September 10, 2015

Sports nutrition: Are you eating enough?

As summer comes to a close (sigh) and we transition to a new school year (double sigh), the stage is set for the start of fall sports, including football, soccer, cross country, swim team, volleyball, tennis, golf"¦am I missing any? Often the start of a sports season represents an increase in energy expenditure, since not everyone is active year-round. With the intense activity that comes with these sports, maintaining good nutrition is important. If teens simply continue to eat the same amount as they did prior to intensifying their exercise, they will develop a relative caloric deficiency, meaning they are spending more energy than they consume. Simply put, they aren't giving their body enough fuel, and this can have some consequences.

Sometimes people are surprised to learn that concentration and memory is linked to nutritional intake. Glucose (from carbohydrate intake) is what fuels the brain. If the teen is barely eating enough to cover the energy that they spend in sport, they haven't left a lot of energy for the brain. Suboptimal nutrition can cause teens to work twice as hard to concentrate in class, which can lead to declining classroom performance.

Female athletes are especially sensitive to low caloric intake, a phenomenon called the Female Athlete Triad, which includes low caloric intake (with or without disordered eating), menstrual irregularities, and low bone mineral density. Often the first sign of energy deficiency is menstrual irregularities, making regular periods an important "vital sign" for nutritional status. The menstrual cycle requires energy input from the body; when the body is stressed by caloric deficiency, it will elect to stop having periods and redirect that energy to essential bodily functions (like keeping the heart beating). Therefore, in adolescent girls that were previously having regular periods, the loss or irregularity of their periods is a huge red flag. Health care providers also use menstrual periods as a proxy for amount of circulating estrogen and bone health. The body must make a sufficient amount of estrogen to have regular periods and this level of estrogen is also essential for bone health. Estrogen is a potent inhibitor of bone reabsorption and it increases the amount of calcium that is absorbed from the intestine. The longer that a teenage girl does not have her period, the greater the amount of bone turnover. This results in weaker, more porous bones that are at greater risk for stress fractures.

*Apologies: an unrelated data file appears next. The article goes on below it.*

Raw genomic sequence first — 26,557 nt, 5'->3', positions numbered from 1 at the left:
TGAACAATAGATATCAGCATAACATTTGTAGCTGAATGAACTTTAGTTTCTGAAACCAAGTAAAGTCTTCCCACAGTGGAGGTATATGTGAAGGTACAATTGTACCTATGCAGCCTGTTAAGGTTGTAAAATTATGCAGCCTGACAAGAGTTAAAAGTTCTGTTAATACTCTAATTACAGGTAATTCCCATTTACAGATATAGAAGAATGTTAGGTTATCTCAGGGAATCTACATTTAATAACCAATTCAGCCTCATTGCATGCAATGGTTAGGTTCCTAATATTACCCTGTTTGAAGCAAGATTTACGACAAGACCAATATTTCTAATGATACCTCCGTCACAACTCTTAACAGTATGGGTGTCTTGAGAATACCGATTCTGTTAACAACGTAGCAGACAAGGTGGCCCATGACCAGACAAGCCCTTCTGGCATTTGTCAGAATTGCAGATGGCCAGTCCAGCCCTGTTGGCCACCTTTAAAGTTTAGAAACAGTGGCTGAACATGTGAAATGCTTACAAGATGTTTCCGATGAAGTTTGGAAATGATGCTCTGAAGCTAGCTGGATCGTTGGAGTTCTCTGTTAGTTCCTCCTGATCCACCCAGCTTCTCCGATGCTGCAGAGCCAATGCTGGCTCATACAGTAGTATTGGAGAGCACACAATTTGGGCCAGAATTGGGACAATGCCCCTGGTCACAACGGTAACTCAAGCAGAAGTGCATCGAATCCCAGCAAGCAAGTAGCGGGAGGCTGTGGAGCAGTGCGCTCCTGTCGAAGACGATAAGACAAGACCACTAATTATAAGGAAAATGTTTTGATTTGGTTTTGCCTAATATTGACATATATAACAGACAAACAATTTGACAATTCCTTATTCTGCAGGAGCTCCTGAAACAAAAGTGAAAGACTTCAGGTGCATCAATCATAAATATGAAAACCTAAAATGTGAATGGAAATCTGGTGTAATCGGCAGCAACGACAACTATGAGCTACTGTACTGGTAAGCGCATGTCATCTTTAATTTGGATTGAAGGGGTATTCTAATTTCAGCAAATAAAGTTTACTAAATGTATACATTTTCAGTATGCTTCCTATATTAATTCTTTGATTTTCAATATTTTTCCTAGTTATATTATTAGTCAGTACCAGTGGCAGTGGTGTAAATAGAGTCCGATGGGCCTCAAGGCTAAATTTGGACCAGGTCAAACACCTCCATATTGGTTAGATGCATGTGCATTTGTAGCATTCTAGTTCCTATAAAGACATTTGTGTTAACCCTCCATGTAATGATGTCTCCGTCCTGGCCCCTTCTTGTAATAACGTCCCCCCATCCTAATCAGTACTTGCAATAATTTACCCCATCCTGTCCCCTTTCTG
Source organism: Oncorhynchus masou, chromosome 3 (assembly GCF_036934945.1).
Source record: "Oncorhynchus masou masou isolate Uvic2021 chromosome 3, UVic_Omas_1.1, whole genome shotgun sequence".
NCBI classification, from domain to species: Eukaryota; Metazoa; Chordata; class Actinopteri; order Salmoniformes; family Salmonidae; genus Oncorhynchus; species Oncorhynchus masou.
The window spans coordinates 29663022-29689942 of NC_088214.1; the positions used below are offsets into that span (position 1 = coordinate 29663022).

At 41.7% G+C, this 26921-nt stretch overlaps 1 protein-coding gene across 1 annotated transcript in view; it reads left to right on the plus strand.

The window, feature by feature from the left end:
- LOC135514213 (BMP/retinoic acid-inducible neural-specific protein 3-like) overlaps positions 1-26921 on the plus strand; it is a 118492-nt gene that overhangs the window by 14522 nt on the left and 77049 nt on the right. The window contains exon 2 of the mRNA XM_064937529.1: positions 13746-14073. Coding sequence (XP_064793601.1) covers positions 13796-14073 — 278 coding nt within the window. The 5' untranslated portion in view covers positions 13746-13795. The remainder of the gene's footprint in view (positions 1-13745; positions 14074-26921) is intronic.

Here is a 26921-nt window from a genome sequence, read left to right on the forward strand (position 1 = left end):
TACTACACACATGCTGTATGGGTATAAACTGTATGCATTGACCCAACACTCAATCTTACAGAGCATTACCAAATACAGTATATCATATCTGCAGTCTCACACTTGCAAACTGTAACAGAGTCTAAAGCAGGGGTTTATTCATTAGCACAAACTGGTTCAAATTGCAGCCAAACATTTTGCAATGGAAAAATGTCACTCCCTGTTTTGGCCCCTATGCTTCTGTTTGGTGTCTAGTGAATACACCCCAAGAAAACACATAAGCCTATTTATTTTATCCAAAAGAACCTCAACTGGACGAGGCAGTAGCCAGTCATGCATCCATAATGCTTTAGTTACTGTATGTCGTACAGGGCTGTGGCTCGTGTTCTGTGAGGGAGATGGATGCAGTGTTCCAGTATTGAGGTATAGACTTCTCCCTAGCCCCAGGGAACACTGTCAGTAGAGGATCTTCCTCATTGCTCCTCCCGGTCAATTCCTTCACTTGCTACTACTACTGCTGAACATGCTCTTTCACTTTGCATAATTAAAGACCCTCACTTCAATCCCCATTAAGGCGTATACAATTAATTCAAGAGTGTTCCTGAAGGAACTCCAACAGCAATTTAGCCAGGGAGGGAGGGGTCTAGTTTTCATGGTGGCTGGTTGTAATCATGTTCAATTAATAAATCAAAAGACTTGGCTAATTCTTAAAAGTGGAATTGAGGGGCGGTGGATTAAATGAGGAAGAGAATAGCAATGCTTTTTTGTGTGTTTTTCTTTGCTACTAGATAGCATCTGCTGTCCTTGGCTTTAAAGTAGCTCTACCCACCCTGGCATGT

Interestingly, low BMD has been shown in male athletes as well, including long distance runners, and athletes of non-weightbearing sports such as cyclists and jockeys. The theory behind low BMD in male athletes is similar to the Female Athlete Triad, basically that the low net-energy leads to hormone derangements that leads to weaker bones. The International Olympic Committee has recognized this spectrum similar to the Female Athlete Triad in males, and has therefore renamed this spectrum as Relative Energy Deficiency in Sports.

A good rule of thumb for maintaining adequate nutrition is eating 3 meals and 2-3 high-quality snacks each day. A meal should consist of a minimum of 3-4 separate components, such as a a vegetable or fruit, a protein, a whole grain carbohydrate and a healthy fat..

An example of a healthy meal plan would be:

Breakfast — orange, bowl of oatmeal, 2 low fat sausage links, skim milk OR Breakfast Burrito (egg, salsa & cheese on whole grain tortilla)

Morning snack — Greek yogurt with granola & berries, water

Lunch — turkey sandwich (whole grain bread, turkey, spinach & cheese), salad, apple, skim milk

Afternoon snack — pepper slices and snap peas with hummus, water

Dinner — skinless chicken breast, roasted potatoes, green beans and pineapple

Evening snack — (optional) tortilla with peanut butter & banana, water

Fruit & Nut trail mix, string cheese and/or cottage cheese are great additional snack options when teens are more active during their sport seasons.

And don't forget hydration! Drinking water throughout the day is important for active teens. Your body can lose liters of sweat in an hour of vigorous exercise. Sports drinks are fine, but not necessary. Water is perfect for most athletes.

A word of caution to any teen who plans to (or is encouraged to) lose or gain weight to improve performance in their sport. Changing your body weight must be done safely, or it may do more harm than good. Keeping your body weight too low, losing weight too quickly, or preventing weight gain in an unnatural way can have negative health effects. Taking supplements to gain weight or muscle also can heave negative health effects. It is important to set realistic body weight goals. To make sure reaching a healthy weight is done is a safe way, teens should work with a registered dietitian and a physician.

To make an appointment with a UW Health registered dietitian, call (608) 890-5500.